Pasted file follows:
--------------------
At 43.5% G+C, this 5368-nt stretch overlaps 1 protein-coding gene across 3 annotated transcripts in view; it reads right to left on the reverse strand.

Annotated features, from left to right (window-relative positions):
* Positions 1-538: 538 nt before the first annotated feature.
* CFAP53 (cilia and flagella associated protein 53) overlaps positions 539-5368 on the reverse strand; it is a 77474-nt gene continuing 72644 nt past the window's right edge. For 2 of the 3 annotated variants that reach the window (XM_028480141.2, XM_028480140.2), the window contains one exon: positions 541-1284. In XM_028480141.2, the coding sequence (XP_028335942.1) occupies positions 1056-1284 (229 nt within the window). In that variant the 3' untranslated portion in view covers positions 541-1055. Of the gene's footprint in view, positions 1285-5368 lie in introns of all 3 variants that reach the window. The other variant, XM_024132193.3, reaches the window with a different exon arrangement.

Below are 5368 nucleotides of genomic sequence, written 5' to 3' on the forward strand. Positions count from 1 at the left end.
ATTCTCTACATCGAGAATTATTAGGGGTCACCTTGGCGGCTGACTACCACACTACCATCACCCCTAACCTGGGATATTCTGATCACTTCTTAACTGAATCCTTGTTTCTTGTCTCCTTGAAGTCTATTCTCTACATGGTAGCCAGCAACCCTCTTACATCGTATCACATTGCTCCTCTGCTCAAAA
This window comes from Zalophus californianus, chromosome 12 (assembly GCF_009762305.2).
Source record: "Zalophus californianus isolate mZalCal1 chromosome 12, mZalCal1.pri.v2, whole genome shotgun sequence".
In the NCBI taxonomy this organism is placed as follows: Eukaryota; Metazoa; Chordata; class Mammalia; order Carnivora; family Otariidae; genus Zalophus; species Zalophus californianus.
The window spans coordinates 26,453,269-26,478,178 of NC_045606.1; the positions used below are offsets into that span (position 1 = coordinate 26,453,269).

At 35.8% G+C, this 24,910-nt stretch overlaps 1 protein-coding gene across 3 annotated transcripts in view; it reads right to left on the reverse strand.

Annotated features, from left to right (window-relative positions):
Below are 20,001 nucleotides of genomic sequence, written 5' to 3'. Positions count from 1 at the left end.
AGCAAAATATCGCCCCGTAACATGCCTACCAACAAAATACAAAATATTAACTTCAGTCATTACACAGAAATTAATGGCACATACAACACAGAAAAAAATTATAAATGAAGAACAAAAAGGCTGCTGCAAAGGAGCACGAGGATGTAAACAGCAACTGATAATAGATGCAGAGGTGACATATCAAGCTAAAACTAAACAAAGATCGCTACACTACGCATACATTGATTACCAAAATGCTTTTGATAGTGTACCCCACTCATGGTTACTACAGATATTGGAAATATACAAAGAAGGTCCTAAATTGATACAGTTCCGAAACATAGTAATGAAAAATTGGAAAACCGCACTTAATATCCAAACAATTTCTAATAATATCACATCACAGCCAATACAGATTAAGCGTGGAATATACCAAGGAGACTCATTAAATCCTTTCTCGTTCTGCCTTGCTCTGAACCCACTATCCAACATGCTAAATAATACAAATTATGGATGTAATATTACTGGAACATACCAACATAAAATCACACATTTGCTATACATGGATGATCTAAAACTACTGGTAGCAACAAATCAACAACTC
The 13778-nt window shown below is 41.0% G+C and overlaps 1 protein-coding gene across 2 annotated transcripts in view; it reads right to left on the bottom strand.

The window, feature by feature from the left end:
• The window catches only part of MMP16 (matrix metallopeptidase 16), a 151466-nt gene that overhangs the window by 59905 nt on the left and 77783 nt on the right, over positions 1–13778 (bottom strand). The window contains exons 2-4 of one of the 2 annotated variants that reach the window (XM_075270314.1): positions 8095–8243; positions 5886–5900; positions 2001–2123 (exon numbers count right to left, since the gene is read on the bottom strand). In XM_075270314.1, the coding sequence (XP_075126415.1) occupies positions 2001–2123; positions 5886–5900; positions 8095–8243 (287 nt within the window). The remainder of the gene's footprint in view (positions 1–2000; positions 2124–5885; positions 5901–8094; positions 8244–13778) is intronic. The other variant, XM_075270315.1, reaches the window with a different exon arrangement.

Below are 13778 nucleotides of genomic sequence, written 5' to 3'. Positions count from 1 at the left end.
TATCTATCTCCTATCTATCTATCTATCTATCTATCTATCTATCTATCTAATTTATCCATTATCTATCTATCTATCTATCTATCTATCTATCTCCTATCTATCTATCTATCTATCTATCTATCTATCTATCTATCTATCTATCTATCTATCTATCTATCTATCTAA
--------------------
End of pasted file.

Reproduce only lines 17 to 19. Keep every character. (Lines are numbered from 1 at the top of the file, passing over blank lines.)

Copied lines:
• The window catches only part of MMP16 (matrix metallopeptidase 16), a 151466-nt gene that overhangs the window by 59905 nt on the left and 77783 nt on the right, over positions 1–13778 (bottom strand). The window contains exons 2-4 of one of the 2 annotated variants that reach the window (XM_075270314.1): positions 8095–8243; positions 5886–5900; positions 2001–2123 (exon numbers count right to left, since the gene is read on the bottom strand). In XM_075270314.1, the coding sequence (XP_075126415.1) occupies positions 2001–2123; positions 5886–5900; positions 8095–8243 (287 nt within the window). The remainder of the gene's footprint in view (positions 1–2000; positions 2124–5885; positions 5901–8094; positions 8244–13778) is intronic. The other variant, XM_075270315.1, reaches the window with a different exon arrangement.

Below are 13778 nucleotides of genomic sequence, written 5' to 3'. Positions count from 1 at the left end.
TATCTATCTCCTATCTATCTATCTATCTATCTATCTATCTATCTATCTAATTTATCCATTATCTATCTATCTATCTATCTATCTATCTATCTCCTATCTATCTATCTATCTATCTATCTATCTATCTATCTATCTATCTATCTATCTATCTATCTATCTATCTAA